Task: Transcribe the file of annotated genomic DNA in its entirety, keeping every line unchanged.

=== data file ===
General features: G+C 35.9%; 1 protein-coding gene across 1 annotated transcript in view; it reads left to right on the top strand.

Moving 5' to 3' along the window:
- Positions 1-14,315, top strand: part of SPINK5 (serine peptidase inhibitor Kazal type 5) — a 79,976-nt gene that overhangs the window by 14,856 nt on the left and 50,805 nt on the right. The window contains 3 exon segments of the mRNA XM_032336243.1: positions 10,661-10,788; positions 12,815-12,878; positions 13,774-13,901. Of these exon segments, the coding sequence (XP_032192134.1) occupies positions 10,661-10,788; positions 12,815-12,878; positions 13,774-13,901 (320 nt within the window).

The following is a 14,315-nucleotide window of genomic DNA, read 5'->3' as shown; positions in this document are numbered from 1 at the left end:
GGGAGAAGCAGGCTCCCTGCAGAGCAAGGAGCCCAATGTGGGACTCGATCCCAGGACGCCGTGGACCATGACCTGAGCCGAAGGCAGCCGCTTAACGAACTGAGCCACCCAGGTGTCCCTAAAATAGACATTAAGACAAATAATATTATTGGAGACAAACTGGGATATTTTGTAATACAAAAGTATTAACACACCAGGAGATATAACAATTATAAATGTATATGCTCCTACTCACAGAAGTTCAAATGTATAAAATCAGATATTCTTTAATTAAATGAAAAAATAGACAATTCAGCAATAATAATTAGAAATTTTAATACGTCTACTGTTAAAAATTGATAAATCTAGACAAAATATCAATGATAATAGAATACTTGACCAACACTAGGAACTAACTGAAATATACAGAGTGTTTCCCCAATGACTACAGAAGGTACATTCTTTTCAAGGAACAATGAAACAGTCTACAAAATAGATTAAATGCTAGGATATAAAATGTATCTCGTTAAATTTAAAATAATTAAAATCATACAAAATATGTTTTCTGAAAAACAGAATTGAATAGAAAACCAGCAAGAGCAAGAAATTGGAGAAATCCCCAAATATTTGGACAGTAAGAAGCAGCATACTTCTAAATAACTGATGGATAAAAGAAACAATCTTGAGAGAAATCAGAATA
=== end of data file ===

General features: G+C 35.9%; 1 protein-coding gene across 1 annotated transcript in view; it reads left to right on the top strand.

Moving 5' to 3' along the window:
- Positions 1-14,315, top strand: part of SPINK5 (serine peptidase inhibitor Kazal type 5) — a 79,976-nt gene that overhangs the window by 14,856 nt on the left and 50,805 nt on the right. The window contains 3 exon segments of the mRNA XM_032336243.1: positions 10,661-10,788; positions 12,815-12,878; positions 13,774-13,901. Of these exon segments, the coding sequence (XP_032192134.1) occupies positions 10,661-10,788; positions 12,815-12,878; positions 13,774-13,901 (320 nt within the window).

The following is a 14,315-nucleotide window of genomic DNA, read 5'->3' as shown; positions in this document are numbered from 1 at the left end:
GGGAGAAGCAGGCTCCCTGCAGAGCAAGGAGCCCAATGTGGGACTCGATCCCAGGACGCCGTGGACCATGACCTGAGCCGAAGGCAGCCGCTTAACGAACTGAGCCACCCAGGTGTCCCTAAAATAGACATTAAGACAAATAATATTATTGGAGACAAACTGGGATATTTTGTAATACAAAAGTATTAACACACCAGGAGATATAACAATTATAAATGTATATGCTCCTACTCACAGAAGTTCAAATGTATAAAATCAGATATTCTTTAATTAAATGAAAAAATAGACAATTCAGCAATAATAATTAGAAATTTTAATACGTCTACTGTTAAAAATTGATAAATCTAGACAAAATATCAATGATAATAGAATACTTGACCAACACTAGGAACTAACTGAAATATACAGAGTGTTTCCCCAATGACTACAGAAGGTACATTCTTTTCAAGGAACAATGAAACAGTCTACAAAATAGATTAAATGCTAGGATATAAAATGTATCTCGTTAAATTTAAAATAATTAAAATCATACAAAATATGTTTTCTGAAAAACAGAATTGAATAGAAAACCAGCAAGAGCAAGAAATTGGAGAAATCCCCAAATATTTGGACAGTAAGAAGCAGCATACTTCTAAATAACTGATGGATAAAAGAAACAATCTTGAGAGAAATCAGAATA